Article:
Inaugural speech presents Candidate Trump, shifting to President Trump

Jacob Ballmaier, Staff Writer

All eyes were on Washington last Friday as Donald Trump assumed the office of President. Yet the more important matter, arguably, was his inaugural address. The inaugural address has traditionally set the tone and goals of the President. It also serves as a unifying message meant to heal the divides brought on by elections.

President Trump’s speech, however, felt like another campaign stump. There were natural calls for national unity. Yet the invigorating, populist sentiments he ran on were spread throughout his speech. The President made a point to promise that he is “transferring power from Washington, D.C. and giving it back to you, the American People.” He targeted past politicians, saying that “Washington flourished — but the people did not share in its wealth,” echoing the anti-establishment theme core to the Trump campaign. The irony was tremendous as he blasted politicians while on a stage full of them, the people he must now work with to run the country.

However, the inaugural address was also uplifting at times. Trump noted that “we all bleed the same red blood of patriots, we all enjoy the same glorious freedoms, and we all salute the same great American Flag.” Trump’s calls for solidarity through patriotism made it seem like he could really bind the nation’s wounds. He looked like a true leader. He looked presidential.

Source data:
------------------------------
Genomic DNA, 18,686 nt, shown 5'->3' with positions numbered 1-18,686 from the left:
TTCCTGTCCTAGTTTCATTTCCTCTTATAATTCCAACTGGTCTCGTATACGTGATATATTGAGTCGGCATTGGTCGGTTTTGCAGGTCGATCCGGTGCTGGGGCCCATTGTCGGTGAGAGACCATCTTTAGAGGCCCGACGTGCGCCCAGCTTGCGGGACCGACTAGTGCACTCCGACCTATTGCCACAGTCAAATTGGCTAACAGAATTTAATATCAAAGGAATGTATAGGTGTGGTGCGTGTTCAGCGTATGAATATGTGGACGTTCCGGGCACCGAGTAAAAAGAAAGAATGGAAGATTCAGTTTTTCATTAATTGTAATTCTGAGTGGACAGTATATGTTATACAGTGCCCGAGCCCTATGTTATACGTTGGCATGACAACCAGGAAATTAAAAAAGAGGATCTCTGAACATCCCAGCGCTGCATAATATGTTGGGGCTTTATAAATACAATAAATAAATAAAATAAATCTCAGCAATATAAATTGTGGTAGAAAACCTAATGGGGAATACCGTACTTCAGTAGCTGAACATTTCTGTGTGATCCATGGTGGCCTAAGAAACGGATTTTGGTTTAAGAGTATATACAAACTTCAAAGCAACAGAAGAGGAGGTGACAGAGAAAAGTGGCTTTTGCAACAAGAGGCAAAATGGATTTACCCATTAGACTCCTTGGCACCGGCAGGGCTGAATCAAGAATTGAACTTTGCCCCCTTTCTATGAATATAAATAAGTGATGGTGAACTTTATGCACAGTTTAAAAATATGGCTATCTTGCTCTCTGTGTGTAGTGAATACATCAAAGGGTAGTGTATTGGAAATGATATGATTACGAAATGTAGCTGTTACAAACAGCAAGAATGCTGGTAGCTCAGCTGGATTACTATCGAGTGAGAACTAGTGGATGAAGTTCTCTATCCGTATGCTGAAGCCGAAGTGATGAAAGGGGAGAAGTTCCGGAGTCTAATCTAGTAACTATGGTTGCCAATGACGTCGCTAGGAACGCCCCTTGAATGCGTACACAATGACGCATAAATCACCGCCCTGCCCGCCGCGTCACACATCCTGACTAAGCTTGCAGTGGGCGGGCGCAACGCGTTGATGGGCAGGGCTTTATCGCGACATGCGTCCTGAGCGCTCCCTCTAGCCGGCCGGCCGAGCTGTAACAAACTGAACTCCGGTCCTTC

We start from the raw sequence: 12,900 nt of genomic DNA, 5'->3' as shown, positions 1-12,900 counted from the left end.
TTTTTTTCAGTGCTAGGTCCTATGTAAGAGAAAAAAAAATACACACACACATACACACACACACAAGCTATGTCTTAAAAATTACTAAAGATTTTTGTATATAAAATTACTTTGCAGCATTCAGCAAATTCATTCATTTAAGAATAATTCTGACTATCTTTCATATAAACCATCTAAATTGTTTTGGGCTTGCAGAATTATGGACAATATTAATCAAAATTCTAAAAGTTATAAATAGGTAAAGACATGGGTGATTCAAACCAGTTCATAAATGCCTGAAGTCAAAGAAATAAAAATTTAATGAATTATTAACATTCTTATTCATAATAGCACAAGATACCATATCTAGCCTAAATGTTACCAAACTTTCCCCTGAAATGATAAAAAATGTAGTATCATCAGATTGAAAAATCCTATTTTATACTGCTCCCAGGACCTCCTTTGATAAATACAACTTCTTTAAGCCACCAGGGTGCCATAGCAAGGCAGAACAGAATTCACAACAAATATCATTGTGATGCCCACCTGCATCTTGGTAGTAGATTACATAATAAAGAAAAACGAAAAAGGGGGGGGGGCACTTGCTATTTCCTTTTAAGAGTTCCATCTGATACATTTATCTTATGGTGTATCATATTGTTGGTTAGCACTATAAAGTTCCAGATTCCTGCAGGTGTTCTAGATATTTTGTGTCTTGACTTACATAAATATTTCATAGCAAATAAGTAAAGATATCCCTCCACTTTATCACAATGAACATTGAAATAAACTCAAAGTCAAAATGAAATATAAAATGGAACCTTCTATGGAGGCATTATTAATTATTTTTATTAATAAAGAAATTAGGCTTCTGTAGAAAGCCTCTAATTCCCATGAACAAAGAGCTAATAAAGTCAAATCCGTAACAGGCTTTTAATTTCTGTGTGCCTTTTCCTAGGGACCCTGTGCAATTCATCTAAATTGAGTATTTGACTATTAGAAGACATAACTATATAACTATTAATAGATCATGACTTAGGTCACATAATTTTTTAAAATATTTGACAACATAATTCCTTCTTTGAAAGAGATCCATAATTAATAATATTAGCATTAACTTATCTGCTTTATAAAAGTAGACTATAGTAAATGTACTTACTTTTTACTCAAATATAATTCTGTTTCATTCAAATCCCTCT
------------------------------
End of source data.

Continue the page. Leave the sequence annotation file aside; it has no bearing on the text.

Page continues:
The problem is that the President is still trying to get elected. The populism message is the message his campaign was built on. Echoing it now is good for the approval of his supporters, but the promises he made in his speech to build new roads and renegotiate trade deals are decisions left up to him. It is difficult for him to be a man of the people when he is not supported by all of the public. Following the inauguration, millions of people organized in major cities for the Women’s Marches, partly to support women’s rights and partly to send a message to President Trump that they do not feel represented by him. How can Trump espouse populism when, in a twist of irony, more people came out demanding support from him in Capitol protests than there were people celebrating at his inauguration?

The new President’s first week has been tumultuous to say the least. Over his first weekend, aside from the Women’s March, Trump met with the CIA, which he had previously vilified. He also declared a “running war with the media,” scaring many journalists. With so many twists and turns in his first few days, it is hard to imagine what four years with Trump will look like. We can only hope that President makes good on promise that America “will win.” With the division in America, we need it.